Professor Kraut: Students at UCR help underscore the importance of giving value to all forms of dance instead of thinking of ballet and modern as the only legitimate forms of dance worth studying in a university setting. A lot of students at UCR have some relationship to dance and are practitioners of some sort of social dance. It is a connection to family, friends and heritage for a lot of students. Even though we may not learn the histories behind the dances we practice, knowledge is being transmitted through those dances in everyday social experiences, in people’s childhoods, in their communities.

Jasmine: Considering UCR is such a diverse school and with many students bringing in their personal and cultural connections with dance to campus, what has been your favorite aspect of the dance culture that has formed within UCR?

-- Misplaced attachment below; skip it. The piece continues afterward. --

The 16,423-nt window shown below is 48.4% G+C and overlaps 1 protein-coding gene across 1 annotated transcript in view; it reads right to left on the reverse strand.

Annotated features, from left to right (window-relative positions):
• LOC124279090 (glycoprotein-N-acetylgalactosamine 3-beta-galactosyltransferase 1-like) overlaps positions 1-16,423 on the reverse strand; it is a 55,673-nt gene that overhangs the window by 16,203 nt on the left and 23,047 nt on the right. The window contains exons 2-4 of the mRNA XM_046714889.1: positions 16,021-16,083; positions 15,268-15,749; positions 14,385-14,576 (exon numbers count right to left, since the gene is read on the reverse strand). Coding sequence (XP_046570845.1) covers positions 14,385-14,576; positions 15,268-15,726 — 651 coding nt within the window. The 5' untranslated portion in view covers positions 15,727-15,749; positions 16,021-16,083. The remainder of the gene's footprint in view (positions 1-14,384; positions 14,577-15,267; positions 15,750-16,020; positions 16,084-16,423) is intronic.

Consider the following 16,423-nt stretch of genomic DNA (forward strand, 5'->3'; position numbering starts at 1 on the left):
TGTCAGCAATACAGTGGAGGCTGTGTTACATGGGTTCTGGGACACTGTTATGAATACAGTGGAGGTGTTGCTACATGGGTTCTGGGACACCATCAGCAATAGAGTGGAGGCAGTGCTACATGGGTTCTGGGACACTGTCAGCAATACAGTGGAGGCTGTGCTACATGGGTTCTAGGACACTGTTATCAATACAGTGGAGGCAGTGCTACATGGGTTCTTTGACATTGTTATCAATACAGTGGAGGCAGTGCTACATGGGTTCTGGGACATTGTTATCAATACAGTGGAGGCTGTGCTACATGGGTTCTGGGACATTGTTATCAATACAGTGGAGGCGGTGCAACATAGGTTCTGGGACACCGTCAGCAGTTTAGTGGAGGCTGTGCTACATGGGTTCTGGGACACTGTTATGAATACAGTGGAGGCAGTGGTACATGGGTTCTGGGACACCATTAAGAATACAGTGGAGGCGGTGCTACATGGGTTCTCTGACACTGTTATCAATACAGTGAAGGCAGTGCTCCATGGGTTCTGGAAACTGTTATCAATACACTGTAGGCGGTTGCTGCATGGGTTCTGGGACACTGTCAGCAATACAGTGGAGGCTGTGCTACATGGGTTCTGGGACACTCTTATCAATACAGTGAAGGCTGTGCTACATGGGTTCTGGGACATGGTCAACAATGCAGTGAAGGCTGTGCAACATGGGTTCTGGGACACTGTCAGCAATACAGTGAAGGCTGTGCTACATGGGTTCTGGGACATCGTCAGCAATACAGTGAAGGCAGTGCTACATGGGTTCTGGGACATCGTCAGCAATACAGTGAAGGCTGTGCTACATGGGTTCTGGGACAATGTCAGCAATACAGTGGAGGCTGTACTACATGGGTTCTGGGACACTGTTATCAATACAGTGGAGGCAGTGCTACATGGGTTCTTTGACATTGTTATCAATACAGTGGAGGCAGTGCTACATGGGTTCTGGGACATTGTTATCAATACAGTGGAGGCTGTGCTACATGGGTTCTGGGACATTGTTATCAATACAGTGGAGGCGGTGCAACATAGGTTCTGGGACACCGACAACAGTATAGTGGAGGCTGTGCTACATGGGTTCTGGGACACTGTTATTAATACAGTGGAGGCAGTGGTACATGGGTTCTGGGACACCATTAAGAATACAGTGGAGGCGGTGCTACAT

Professor Kraut: All of my colleagues in the Department of Dance emphasize the need to recognize the values inherent in all kinds of different dance forms rather than privileging only some as legitimate or important. I think that we’re really trying to level the playing field and not perpetuate the hierarchies that have structured American dance.

At UCR, both faculty and students have forced attention to multiplicity in dance and to thinking about how we can challenge hierarchies. If we think about dance as knowledge, then there is a way we can value the wealth of information that is contained in all the different dances performed by different bodies … And we should be able to treat the study of dance and its histories as just as important as the study of novels and traditional history.